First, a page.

Junot Diaz's versatility enables him to effortlessly shift from elaborate epics to intimate, micro-level storytelling. Just a few years after his sweeping epic, The Brief Wondrous Life of Oscar Wao, Diaz is back with This is How You Lose Her, a collection of overlapping and intersecting short stories that offer brief, nuanced glimpses of complex characters, emotions, and situations.
Although the stories contained within This is How You Lose Her are arranged in a non-linear sequence, they create a fragmentary portrait of Yunior's life and progression from a young immigrant learning English from Sesame Street to a middle-aged man reflecting on a hollow life and deteriorating body.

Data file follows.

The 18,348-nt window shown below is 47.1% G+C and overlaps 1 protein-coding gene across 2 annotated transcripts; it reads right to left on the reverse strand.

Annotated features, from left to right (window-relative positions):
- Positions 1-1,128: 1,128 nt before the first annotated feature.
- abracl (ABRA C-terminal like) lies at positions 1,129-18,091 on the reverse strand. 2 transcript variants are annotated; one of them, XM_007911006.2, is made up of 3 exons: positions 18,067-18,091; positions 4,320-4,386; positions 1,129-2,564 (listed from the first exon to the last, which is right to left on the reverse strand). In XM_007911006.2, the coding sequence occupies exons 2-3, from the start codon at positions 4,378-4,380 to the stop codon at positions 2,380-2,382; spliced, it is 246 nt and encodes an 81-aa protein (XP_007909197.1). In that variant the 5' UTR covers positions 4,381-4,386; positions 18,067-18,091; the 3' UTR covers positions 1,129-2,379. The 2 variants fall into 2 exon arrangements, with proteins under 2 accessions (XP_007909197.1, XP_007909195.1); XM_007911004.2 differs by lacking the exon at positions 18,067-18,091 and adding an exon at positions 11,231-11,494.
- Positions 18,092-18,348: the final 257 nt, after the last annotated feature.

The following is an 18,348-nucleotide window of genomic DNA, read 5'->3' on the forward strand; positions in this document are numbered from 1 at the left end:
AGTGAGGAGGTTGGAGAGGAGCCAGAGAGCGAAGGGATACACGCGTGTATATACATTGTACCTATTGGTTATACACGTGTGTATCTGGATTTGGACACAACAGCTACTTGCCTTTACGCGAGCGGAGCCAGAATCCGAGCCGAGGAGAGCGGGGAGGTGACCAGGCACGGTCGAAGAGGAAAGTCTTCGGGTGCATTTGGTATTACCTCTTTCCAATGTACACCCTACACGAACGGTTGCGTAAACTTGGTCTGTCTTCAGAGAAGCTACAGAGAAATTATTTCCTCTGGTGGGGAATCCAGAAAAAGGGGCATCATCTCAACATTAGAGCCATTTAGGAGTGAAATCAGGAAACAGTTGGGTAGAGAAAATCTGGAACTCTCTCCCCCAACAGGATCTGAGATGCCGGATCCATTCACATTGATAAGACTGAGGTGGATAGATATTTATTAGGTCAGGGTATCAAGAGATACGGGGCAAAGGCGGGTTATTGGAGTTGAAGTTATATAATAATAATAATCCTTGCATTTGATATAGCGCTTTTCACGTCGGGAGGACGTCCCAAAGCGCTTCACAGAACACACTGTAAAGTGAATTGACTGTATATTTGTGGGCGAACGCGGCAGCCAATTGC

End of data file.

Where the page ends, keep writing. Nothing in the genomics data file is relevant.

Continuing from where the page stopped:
Some wishes are traditional – to be the fairest in the land or find a handsome prince. Some are personal – for a family member to get better, to be a doctor, learn the piano, fall in love. Some are never identified as wishes, but are rather the silent longings of the heart. Written by a truly stellar cast of authors with a foreword by Mia Farrow, What You Wish For is a collection of short stories that center on children who wish.
The collection ranges from Meg Cabot’s wry and humorous “The Protectionist” – which starts with the protagonist lamenting that the school bully has taped a note to his sister’s back which reads, Boobies: Get some; to the quietly poignant “Rules for Wishing” by Francisco X. Stork, where a young boy is celebrating his birthday in the foster care system, after his mother gave his sister up for adoption when his father could not control his fists.